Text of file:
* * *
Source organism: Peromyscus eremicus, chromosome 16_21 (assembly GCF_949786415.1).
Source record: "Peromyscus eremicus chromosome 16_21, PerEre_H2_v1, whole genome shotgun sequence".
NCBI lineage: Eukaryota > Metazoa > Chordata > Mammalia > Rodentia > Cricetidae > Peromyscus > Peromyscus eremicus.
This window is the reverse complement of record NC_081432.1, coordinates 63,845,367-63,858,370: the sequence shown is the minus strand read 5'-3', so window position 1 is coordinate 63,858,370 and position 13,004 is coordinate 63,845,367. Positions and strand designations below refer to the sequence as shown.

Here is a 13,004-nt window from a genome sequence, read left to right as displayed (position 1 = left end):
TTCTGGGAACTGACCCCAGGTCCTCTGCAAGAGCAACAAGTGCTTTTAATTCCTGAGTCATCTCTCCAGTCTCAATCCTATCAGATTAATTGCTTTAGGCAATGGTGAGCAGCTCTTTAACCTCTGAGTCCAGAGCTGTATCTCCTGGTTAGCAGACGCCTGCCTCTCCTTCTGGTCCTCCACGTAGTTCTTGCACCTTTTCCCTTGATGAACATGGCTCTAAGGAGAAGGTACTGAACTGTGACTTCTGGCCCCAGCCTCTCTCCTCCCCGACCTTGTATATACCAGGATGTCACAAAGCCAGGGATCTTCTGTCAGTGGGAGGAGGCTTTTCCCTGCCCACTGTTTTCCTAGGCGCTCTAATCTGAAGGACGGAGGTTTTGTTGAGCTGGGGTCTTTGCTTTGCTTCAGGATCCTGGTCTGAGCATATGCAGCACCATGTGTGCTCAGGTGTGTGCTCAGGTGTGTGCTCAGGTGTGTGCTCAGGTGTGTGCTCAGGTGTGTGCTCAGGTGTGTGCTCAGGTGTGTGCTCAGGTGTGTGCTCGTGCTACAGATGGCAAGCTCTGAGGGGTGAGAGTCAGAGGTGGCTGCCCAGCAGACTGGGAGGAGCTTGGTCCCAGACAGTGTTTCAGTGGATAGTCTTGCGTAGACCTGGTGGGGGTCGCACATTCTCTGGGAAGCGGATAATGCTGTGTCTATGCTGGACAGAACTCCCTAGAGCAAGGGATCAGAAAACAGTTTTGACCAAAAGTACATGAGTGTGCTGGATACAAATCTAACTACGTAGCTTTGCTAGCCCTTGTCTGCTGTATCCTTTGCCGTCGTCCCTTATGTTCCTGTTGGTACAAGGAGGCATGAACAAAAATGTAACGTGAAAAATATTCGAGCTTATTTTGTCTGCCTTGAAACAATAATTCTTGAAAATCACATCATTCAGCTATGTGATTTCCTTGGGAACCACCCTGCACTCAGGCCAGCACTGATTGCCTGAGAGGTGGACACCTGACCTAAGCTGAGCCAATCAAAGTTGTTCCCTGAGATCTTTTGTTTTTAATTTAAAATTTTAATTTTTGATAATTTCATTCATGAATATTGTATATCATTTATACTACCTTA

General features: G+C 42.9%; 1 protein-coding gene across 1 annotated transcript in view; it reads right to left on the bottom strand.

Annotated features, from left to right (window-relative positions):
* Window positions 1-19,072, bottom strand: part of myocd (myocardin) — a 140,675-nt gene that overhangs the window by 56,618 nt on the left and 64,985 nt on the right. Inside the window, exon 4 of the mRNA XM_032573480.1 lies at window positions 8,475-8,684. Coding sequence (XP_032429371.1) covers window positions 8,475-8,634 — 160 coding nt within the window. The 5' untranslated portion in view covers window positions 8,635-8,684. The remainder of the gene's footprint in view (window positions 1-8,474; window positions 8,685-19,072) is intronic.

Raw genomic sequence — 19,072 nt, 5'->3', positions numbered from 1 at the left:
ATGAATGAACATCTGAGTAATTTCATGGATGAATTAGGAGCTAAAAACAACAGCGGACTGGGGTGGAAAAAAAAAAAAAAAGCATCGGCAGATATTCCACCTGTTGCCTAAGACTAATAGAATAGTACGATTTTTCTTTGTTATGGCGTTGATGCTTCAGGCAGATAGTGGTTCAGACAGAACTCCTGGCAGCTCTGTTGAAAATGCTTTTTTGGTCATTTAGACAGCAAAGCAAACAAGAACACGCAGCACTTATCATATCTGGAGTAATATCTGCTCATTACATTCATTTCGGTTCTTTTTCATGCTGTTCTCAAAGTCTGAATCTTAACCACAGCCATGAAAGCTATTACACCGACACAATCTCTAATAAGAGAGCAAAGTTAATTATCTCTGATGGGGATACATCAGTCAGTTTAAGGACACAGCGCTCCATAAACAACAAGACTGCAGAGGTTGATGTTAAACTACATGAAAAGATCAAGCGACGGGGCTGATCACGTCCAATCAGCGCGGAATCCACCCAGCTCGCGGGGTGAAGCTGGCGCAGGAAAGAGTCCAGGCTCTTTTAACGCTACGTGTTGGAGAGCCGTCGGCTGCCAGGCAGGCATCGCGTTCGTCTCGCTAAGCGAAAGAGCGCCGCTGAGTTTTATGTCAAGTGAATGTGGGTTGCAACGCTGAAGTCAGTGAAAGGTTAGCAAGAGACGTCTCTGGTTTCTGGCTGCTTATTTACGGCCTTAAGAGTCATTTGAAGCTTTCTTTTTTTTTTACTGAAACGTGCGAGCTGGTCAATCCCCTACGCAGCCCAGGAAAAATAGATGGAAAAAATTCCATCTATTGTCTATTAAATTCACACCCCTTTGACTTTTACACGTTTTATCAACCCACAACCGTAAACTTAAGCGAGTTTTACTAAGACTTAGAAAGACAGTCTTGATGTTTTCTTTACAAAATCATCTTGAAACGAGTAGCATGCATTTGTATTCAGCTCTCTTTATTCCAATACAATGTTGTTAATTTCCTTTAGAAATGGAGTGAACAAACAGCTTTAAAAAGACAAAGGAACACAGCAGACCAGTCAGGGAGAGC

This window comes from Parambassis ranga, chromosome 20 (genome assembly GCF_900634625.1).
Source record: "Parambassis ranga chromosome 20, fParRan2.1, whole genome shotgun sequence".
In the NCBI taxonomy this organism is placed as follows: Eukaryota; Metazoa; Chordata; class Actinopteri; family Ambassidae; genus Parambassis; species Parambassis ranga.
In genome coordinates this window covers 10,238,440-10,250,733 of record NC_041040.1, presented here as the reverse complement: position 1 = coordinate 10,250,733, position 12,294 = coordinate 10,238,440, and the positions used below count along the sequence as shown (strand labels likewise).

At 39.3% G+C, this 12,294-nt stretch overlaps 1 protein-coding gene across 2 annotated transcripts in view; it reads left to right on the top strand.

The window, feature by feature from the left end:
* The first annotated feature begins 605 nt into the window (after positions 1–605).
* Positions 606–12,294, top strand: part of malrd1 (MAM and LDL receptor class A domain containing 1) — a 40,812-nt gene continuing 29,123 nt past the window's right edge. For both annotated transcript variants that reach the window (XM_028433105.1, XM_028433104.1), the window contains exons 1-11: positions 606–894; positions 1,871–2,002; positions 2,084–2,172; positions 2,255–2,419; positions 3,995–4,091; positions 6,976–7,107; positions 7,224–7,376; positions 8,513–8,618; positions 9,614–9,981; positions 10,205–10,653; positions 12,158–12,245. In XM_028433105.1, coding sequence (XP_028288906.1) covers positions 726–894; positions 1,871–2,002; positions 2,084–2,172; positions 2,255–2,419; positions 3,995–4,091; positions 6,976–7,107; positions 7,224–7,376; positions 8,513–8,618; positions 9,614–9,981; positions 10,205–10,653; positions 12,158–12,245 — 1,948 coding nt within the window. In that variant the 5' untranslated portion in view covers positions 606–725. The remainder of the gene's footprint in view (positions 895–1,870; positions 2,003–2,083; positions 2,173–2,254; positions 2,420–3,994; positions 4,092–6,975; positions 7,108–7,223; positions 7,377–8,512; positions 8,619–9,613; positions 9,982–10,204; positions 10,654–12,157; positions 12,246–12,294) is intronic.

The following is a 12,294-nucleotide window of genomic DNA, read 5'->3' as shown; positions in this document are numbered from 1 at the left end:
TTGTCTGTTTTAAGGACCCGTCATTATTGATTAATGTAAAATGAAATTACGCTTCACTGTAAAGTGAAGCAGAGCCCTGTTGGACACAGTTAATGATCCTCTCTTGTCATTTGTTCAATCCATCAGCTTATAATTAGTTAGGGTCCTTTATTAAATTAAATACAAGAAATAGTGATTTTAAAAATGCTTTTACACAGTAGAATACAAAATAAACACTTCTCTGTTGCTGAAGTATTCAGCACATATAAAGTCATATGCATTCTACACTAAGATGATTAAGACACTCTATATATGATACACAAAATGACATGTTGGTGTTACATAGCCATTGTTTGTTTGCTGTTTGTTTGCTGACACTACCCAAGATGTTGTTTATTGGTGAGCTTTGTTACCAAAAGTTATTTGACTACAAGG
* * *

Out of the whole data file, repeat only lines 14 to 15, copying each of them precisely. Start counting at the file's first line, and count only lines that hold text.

In the NCBI taxonomy this organism is placed as follows: Eukaryota; Metazoa; Chordata; class Actinopteri; family Ambassidae; genus Parambassis; species Parambassis ranga.
In genome coordinates this window covers 10,238,440-10,250,733 of record NC_041040.1, presented here as the reverse complement: position 1 = coordinate 10,250,733, position 12,294 = coordinate 10,238,440, and the positions used below count along the sequence as shown (strand labels likewise).